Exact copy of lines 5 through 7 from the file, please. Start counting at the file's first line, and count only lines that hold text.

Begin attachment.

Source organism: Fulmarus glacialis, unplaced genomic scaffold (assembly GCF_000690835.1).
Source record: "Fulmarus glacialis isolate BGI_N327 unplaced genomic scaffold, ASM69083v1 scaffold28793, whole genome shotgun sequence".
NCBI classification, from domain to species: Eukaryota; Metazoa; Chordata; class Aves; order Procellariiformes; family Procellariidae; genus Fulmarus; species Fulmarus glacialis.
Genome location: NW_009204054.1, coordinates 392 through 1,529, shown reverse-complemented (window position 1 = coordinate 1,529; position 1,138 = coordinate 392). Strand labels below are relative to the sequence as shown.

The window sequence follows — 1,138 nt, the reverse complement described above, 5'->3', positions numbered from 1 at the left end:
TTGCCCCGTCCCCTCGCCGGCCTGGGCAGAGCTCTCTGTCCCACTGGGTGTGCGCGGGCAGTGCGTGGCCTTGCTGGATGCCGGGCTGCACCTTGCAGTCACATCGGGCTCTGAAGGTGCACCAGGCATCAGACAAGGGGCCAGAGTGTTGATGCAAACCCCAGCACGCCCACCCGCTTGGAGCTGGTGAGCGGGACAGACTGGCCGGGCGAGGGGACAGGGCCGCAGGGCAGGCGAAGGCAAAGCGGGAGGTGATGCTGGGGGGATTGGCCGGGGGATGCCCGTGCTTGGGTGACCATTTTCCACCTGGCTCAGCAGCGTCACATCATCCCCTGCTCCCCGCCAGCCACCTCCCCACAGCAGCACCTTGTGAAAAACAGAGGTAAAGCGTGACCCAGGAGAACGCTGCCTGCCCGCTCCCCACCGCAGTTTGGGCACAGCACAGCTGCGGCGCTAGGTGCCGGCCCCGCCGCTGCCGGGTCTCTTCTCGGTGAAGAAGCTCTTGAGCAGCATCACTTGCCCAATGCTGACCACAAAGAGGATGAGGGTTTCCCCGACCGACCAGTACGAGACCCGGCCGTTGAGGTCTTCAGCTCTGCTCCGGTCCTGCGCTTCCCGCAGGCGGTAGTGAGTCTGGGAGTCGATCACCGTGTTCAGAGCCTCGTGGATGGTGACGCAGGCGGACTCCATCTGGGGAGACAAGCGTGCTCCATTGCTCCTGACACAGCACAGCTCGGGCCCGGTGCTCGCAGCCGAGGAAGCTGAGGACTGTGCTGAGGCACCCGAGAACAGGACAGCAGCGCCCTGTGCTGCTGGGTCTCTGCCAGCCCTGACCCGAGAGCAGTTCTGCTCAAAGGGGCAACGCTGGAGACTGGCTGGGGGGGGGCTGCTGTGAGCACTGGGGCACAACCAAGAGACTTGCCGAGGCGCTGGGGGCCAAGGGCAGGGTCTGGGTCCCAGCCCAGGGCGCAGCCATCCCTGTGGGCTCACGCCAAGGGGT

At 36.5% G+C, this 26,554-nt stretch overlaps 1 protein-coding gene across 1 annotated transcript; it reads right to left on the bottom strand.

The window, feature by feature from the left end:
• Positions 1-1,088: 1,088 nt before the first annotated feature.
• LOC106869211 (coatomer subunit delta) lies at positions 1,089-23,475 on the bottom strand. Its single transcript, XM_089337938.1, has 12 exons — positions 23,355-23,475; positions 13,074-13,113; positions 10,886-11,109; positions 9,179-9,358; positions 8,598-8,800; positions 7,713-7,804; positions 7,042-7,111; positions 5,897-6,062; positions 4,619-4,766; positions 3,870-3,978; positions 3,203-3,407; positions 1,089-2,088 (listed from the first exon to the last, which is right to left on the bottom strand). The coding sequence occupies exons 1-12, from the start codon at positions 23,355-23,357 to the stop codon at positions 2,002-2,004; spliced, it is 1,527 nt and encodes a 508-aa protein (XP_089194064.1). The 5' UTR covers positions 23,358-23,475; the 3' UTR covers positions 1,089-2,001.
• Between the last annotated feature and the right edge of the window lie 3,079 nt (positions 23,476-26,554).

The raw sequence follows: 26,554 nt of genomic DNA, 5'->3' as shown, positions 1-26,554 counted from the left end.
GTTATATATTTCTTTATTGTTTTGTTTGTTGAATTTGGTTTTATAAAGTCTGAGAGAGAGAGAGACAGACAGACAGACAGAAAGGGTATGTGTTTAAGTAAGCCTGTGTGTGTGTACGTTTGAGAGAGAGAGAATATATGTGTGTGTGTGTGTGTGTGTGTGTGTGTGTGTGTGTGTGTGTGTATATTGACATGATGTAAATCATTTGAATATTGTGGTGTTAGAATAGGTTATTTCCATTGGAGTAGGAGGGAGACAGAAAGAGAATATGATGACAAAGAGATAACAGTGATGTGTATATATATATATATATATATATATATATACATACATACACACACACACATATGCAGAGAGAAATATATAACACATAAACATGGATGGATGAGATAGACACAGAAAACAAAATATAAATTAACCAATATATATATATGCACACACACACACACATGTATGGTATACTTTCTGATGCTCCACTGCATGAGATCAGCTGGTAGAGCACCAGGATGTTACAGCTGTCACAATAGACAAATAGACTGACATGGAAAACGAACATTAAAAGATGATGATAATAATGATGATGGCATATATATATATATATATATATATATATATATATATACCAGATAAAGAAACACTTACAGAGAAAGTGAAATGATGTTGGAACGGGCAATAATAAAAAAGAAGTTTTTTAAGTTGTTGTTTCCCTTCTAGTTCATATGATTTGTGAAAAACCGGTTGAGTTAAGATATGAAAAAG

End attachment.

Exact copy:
The window sequence follows — 1,138 nt, the reverse complement described above, 5'->3', positions numbered from 1 at the left end:
TTGCCCCGTCCCCTCGCCGGCCTGGGCAGAGCTCTCTGTCCCACTGGGTGTGCGCGGGCAGTGCGTGGCCTTGCTGGATGCCGGGCTGCACCTTGCAGTCACATCGGGCTCTGAAGGTGCACCAGGCATCAGACAAGGGGCCAGAGTGTTGATGCAAACCCCAGCACGCCCACCCGCTTGGAGCTGGTGAGCGGGACAGACTGGCCGGGCGAGGGGACAGGGCCGCAGGGCAGGCGAAGGCAAAGCGGGAGGTGATGCTGGGGGGATTGGCCGGGGGATGCCCGTGCTTGGGTGACCATTTTCCACCTGGCTCAGCAGCGTCACATCATCCCCTGCTCCCCGCCAGCCACCTCCCCACAGCAGCACCTTGTGAAAAACAGAGGTAAAGCGTGACCCAGGAGAACGCTGCCTGCCCGCTCCCCACCGCAGTTTGGGCACAGCACAGCTGCGGCGCTAGGTGCCGGCCCCGCCGCTGCCGGGTCTCTTCTCGGTGAAGAAGCTCTTGAGCAGCATCACTTGCCCAATGCTGACCACAAAGAGGATGAGGGTTTCCCCGACCGACCAGTACGAGACCCGGCCGTTGAGGTCTTCAGCTCTGCTCCGGTCCTGCGCTTCCCGCAGGCGGTAGTGAGTCTGGGAGTCGATCACCGTGTTCAGAGCCTCGTGGATGGTGACGCAGGCGGACTCCATCTGGGGAGACAAGCGTGCTCCATTGCTCCTGACACAGCACAGCTCGGGCCCGGTGCTCGCAGCCGAGGAAGCTGAGGACTGTGCTGAGGCACCCGAGAACAGGACAGCAGCGCCCTGTGCTGCTGGGTCTCTGCCAGCCCTGACCCGAGAGCAGTTCTGCTCAAAGGGGCAACGCTGGAGACTGGCTGGGGGGGGGCTGCTGTGAGCACTGGGGCACAACCAAGAGACTTGCCGAGGCGCTGGGGGCCAAGGGCAGGGTCTGGGTCCCAGCCCAGGGCGCAGCCATCCCTGTGGGCTCACGCCAAGGGGT

At 36.5% G+C, this 26,554-nt stretch overlaps 1 protein-coding gene across 1 annotated transcript; it reads right to left on the bottom strand.